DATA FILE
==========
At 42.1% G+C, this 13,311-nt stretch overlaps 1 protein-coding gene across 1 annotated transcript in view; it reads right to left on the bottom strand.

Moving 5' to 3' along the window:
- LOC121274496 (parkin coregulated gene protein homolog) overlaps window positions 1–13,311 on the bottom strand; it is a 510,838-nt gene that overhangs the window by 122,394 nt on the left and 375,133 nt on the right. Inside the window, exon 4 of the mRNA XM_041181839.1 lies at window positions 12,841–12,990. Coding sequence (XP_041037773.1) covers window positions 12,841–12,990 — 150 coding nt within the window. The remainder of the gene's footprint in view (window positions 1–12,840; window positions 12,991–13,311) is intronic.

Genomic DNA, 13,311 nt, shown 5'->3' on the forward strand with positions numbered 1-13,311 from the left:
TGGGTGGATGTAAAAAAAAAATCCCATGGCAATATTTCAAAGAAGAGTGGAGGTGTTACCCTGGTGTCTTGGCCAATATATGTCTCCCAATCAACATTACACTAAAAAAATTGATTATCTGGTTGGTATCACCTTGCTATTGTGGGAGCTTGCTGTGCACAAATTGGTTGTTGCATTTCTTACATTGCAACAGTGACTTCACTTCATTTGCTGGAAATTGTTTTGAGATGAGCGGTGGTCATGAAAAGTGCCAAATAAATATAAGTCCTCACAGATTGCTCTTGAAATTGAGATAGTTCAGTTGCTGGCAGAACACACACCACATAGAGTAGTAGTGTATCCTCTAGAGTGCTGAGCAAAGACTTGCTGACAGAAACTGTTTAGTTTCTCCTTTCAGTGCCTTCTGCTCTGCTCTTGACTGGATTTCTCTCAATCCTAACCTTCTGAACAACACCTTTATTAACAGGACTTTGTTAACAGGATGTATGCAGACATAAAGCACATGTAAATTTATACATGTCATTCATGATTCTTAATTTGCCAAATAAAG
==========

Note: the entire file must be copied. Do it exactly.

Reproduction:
At 42.1% G+C, this 13,311-nt stretch overlaps 1 protein-coding gene across 1 annotated transcript in view; it reads right to left on the bottom strand.

Moving 5' to 3' along the window:
- LOC121274496 (parkin coregulated gene protein homolog) overlaps window positions 1–13,311 on the bottom strand; it is a 510,838-nt gene that overhangs the window by 122,394 nt on the left and 375,133 nt on the right. Inside the window, exon 4 of the mRNA XM_041181839.1 lies at window positions 12,841–12,990. Coding sequence (XP_041037773.1) covers window positions 12,841–12,990 — 150 coding nt within the window. The remainder of the gene's footprint in view (window positions 1–12,840; window positions 12,991–13,311) is intronic.

Genomic DNA, 13,311 nt, shown 5'->3' on the forward strand with positions numbered 1-13,311 from the left:
TGGGTGGATGTAAAAAAAAAATCCCATGGCAATATTTCAAAGAAGAGTGGAGGTGTTACCCTGGTGTCTTGGCCAATATATGTCTCCCAATCAACATTACACTAAAAAAATTGATTATCTGGTTGGTATCACCTTGCTATTGTGGGAGCTTGCTGTGCACAAATTGGTTGTTGCATTTCTTACATTGCAACAGTGACTTCACTTCATTTGCTGGAAATTGTTTTGAGATGAGCGGTGGTCATGAAAAGTGCCAAATAAATATAAGTCCTCACAGATTGCTCTTGAAATTGAGATAGTTCAGTTGCTGGCAGAACACACACCACATAGAGTAGTAGTGTATCCTCTAGAGTGCTGAGCAAAGACTTGCTGACAGAAACTGTTTAGTTTCTCCTTTCAGTGCCTTCTGCTCTGCTCTTGACTGGATTTCTCTCAATCCTAACCTTCTGAACAACACCTTTATTAACAGGACTTTGTTAACAGGATGTATGCAGACATAAAGCACATGTAAATTTATACATGTCATTCATGATTCTTAATTTGCCAAATAAAG